A rare da Vinci codex on birdflight goes on display at the National Air and Space Museum

Leonardo da Vinci, Birdwatcher

Self-portrait by Leonardo da Vinci, ca. 1510. Courtesy Italian Ministry of Cultural Heritage and Activities

At first glance, it’s a jumble of disconnected information: how to crush diamonds, how to mix paints of strong blue or red, observations on the flight of birds. But this small notebook—18 sheets of fragile parchment covered with an almost illegible hand in brown ink and sketches in red chalk—may be among the most famous in the world.

Leonardo da Vinci’s Codex on the Flight of Birds, compiled by the artist between 1505 and 1506, has been seen by the public in this century only rarely. After a brief exhibit at Moscow’s Pushkin Museum of Fine Arts, the codex will be on display for 40 days—starting September 13—at the National Air and Space Museum.

“Any materials associated with Leonardo da Vinci are extraordinary,” says Peter Jakab, associate director of the Museum, “and any museum would want to display anything associated with Leonardo. But Leonardo items just don’t come to the United States very often.”

The codex was last shown in the United States—in Birmingham, Alabama, and San Francisco, California—in 2008. When it finishes touring, it will return to the Biblioteca Reale in Turin, Italy, and go into storage for a minimum of 10 years.

“So while this isn’t a once-in-a-lifetime opportunity [to see the codex], it’s pretty darn close,” says Jakab.

The exhibit, funded by the Embassy of Italy, is part of a year-long celebration titled “Italy in the US 2013: The Year of Italian Culture in the United States.” The codex will be displayed in a case within the Wright Brothers & the Invention of the Aerial Age gallery, along with two kiosks that will allow visitors to scroll through high-definition reproductions of the codex’s 18 pages.

By 1505, da Vinci had conceived of and sketched various types of human-powered flight, including a flying machine with huge, bat-like wings (his ornithopter); a parachute-type device made of linen; and a small platform—made of wood, reeds, and taffeta—upon which a man would fly prone.

The painter was a birdwatcher, and consumed with the idea of flight. In the codex he gathers his thoughts on the anatomy of birds, how wings compress the air, and the importance of wind to a bird’s ascent or descent. He also explores the flapping-wing flight of smaller birds such as kites and larks, versus the gliding, thermal-riding technique more commonly used by raptors.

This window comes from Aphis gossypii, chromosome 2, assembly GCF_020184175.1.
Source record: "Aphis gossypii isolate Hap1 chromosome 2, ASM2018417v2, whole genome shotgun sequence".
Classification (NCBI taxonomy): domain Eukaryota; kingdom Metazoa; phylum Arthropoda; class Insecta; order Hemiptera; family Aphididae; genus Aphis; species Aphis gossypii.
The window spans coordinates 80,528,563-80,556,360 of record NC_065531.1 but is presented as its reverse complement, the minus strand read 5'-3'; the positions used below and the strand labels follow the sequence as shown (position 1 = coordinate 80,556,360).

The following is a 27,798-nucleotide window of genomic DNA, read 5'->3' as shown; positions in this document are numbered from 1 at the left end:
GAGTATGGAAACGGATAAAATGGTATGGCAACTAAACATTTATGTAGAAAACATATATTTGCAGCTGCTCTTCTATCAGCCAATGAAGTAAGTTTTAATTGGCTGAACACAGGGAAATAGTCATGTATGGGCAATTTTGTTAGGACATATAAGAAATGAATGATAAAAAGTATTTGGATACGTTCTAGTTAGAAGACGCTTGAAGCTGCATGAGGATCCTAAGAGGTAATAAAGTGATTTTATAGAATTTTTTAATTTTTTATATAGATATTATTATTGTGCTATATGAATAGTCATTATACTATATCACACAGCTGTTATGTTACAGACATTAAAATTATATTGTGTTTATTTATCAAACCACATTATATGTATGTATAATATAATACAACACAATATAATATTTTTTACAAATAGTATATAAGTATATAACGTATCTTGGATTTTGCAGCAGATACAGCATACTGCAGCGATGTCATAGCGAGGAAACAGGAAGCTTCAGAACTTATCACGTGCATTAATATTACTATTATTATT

The codex was first published in English in 1893; an excerpt appeared in the 1895 edition of The Aeronautical Annual, published in Boston, Massachusetts.

The Wright brothers were familiar with da Vinci’s work: In a 1920 deposition, Orville noted: “We were much impressed with the great number of people who had given thought to it [the problem of flight], among these some of the greatest minds the world has produced. But we found that the experiments of one after another had failed. Among these who had worked on the problem I must mention Leonardo Vinci, one of the greatest artists and engineers of all time….”

German glider innovator Otto Lilienthal was also intrigued with da Vinci’s ideas. And French-born aviation pioneer Octave Chanute made note of da Vinci’s diagrams in his 1894 work Progress in Flying Machines.

“Da Vinci was completely focused on flapping-wing, human-powered devices, which were not physiologically feasible for humans,” says Jakab. “But his ideas do reflect that someone of his scientific genius and capacity was thinking about flight in this period.”

The codex has an interesting history: It originally went to Francesco Melzi, da Vinci’s pupil and heir. In 1637, 13 manuscripts, including the codex, were donated to the Ambrosian Library in Milan. But in 1797, Napoleon ordered all of the library’s da Vinci manuscripts sent to Paris. At some point between 1841 and 1844, the codex was taken apart and several of the folios stolen. They eventually resurfaced in London, and were returned to Italy. The codex was not rebound until 1967.

“The opportunity to have on public view an original da Vinci manuscript—particularly in the United States—is exceedingly rare,” says Jakab. “It’s really something to be able to say that you’ve seen something that was created by the hand of da Vinci.”

Written in private notebooks and in his famous mirrored script, da Vinci’s observations on birds were seen by few others in his lifetime. Courtesy Italian Ministry of Cultural Heritage and Activities
Included in the codex are Da Vinci's observations of the effect of wind on bird flight. Courtesy Italian Ministry of Cultural Heritage and Activities
When the codex goes on display at the National Air and Space Museum (September 12 through October 22, 2013), visitors will be able to scroll through high-definition reproductions of the notebook’s 18 pages and see da Vinci’s contributions to ornithology—and aviation. Courtesy Italian Ministry of Cultural Heritage and Activities
If authentic, this drawing is the only formal self-portrait da Vinci produced. Courtesy Italian Ministry of Cultural Heritage and Activities